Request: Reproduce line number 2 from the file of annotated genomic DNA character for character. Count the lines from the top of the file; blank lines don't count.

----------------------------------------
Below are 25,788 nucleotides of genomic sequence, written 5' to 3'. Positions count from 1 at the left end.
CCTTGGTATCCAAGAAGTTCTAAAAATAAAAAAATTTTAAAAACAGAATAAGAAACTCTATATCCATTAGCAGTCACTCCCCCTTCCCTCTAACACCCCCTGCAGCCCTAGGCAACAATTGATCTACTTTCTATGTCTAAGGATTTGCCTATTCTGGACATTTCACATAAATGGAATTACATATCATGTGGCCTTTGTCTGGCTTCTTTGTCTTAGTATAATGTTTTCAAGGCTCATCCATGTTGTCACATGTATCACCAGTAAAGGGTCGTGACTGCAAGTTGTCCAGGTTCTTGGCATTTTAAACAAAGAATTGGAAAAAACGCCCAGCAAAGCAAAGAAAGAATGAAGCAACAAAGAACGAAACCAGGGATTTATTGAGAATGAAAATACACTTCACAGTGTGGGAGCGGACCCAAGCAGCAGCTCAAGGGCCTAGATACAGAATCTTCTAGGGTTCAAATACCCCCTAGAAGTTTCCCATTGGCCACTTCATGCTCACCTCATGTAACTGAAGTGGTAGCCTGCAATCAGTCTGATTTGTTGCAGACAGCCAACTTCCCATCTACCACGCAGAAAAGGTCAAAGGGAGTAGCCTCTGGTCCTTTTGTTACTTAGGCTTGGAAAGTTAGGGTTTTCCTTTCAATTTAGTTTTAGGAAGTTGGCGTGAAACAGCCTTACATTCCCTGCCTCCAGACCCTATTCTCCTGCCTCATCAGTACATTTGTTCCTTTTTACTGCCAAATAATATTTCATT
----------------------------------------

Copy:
CCTTGGTATCCAAGAAGTTCTAAAAATAAAAAAATTTTAAAAACAGAATAAGAAACTCTATATCCATTAGCAGTCACTCCCCCTTCCCTCTAACACCCCCTGCAGCCCTAGGCAACAATTGATCTACTTTCTATGTCTAAGGATTTGCCTATTCTGGACATTTCACATAAATGGAATTACATATCATGTGGCCTTTGTCTGGCTTCTTTGTCTTAGTATAATGTTTTCAAGGCTCATCCATGTTGTCACATGTATCACCAGTAAAGGGTCGTGACTGCAAGTTGTCCAGGTTCTTGGCATTTTAAACAAAGAATTGGAAAAAACGCCCAGCAAAGCAAAGAAAGAATGAAGCAACAAAGAACGAAACCAGGGATTTATTGAGAATGAAAATACACTTCACAGTGTGGGAGCGGACCCAAGCAGCAGCTCAAGGGCCTAGATACAGAATCTTCTAGGGTTCAAATACCCCCTAGAAGTTTCCCATTGGCCACTTCATGCTCACCTCATGTAACTGAAGTGGTAGCCTGCAATCAGTCTGATTTGTTGCAGACAGCCAACTTCCCATCTACCACGCAGAAAAGGTCAAAGGGAGTAGCCTCTGGTCCTTTTGTTACTTAGGCTTGGAAAGTTAGGGTTTTCCTTTCAATTTAGTTTTAGGAAGTTGGCGTGAAACAGCCTTACATTCCCTGCCTCCAGACCCTATTCTCCTGCCTCATCAGTACATTTGTTCCTTTTTACTGCCAAATAATATTTCATT